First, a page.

'House of the Dragon' Explains 'Game of Thrones' White Walker Detail
According to Episode 1, the Targaryens conquered the Seven Kingdoms because of the looming threat.
Jennifer BissetFormer Senior Editor / Culture
Jennifer Bisset was a senior editor for CNET. She covered film and TV news and reviews. The movie that inspired her to want a career in film is Lost in Translation. She won Best New Journalist in 2019 at the Australian IT Journalism Awards.
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Best New Journalist 2019 Australian IT Journalism Awards
House of the Dragon has kicked off on HBO, and it already looks to have squashed any doubts it'll be another high fantasy winner. Aside from breaking viewing records, the prequel series has also wisely dangled connections to Game of Thrones, including an explanation for why Westeros ended up the way it did.
After deciding to name Princess Rhaenyra (Milly Alcock) his heir, King Viserys (Paddy Considine) passes on to her a Targaryen family secret.
"Our histories, they tell us that Aegon looked across the Blackwater from Dragonstone, saw a rich land ripe for the capture," Viserys says, referring to Aegon the Conqueror, the first Targaryen ruler of Westeros. "But ambition alone is not what drove him to conquest. It was a dream."
Viserys explains why Aegon set out to conquer the Seven Kingdoms in the first place.
"Aegon foresaw the end of the world of men. It is to begin with a terrible winter gusting out of the distant North. Aegon saw absolute darkness riding on those winds and whatever dwells within will destroy the world of the living."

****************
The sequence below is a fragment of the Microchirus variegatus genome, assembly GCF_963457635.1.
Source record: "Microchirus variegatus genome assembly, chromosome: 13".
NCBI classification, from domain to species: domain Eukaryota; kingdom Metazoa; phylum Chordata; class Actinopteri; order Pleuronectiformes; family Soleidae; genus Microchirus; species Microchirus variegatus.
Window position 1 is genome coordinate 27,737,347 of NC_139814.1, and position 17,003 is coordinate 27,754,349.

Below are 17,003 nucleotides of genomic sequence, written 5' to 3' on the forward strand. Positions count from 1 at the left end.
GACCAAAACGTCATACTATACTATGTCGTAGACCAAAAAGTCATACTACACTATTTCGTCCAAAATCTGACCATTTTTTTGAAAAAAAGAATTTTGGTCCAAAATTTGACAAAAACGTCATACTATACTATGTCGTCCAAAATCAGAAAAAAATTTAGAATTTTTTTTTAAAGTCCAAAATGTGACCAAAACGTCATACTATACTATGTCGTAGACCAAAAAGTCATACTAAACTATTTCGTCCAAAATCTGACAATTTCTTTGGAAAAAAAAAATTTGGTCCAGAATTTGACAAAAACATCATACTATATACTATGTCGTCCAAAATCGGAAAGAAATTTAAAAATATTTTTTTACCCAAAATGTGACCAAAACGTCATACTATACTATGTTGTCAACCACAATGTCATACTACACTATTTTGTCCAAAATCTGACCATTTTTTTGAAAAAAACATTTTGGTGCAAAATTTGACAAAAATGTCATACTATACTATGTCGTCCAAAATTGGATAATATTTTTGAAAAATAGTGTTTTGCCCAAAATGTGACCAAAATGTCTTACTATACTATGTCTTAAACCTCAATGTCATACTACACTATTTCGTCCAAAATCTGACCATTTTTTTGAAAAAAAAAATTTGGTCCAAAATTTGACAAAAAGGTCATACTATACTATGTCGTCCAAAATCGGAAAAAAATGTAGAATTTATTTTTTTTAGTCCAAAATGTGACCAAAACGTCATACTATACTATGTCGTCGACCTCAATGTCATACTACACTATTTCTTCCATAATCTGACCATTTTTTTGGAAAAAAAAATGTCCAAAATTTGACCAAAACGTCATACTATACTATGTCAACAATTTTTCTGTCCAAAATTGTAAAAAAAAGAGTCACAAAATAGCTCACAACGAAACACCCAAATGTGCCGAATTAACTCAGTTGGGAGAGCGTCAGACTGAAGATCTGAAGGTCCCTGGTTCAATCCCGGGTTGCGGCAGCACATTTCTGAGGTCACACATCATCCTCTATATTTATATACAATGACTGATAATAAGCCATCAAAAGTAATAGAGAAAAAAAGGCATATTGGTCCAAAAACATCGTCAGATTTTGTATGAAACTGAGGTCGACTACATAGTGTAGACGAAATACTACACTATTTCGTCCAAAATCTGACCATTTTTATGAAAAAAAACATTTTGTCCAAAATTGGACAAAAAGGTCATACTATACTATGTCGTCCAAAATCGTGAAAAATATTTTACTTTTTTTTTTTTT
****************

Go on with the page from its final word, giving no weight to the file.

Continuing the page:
He continues: "When this great winter comes, Rhaenyra, all of Westeros must stand against it. And if the world of men is to survive, a Targaryen must be seated on the Iron Throne. A king or queen strong enough to unite the realm against the cold and the dark."
In a nutshell, Aegon wanted the Targaryens to conquer the Seven Kingdoms and Westeros because he believed that only his descendants would be able to unite the realm and thwart the rise of the White Walkers. These descendants turn out to be Jon Snow and Daenerys Targaryen, who defeat the White Walkers with the help of Daenerys' powerful dragons.
For anyone still heartbroken about Daenerys' fate, at least there's the tiniest bit of solace in knowing she succeeded in fulfilling her family's worthy mission.
Aegon's vision of a great winter, the White Walkers and their threat to Westeros is named almost exactly the same as the title of George R.R. Martin's series of novels: A Song of Ice and Fire.
"Aegon called his dream The Song of Ice and Fire," Viserys says. "This secret, it's been passed from king to heir since Aegon's time. Now you must promise to carry it."
Whether Princess Rhaenyra succeeds in passing down the family secret remains to be seen.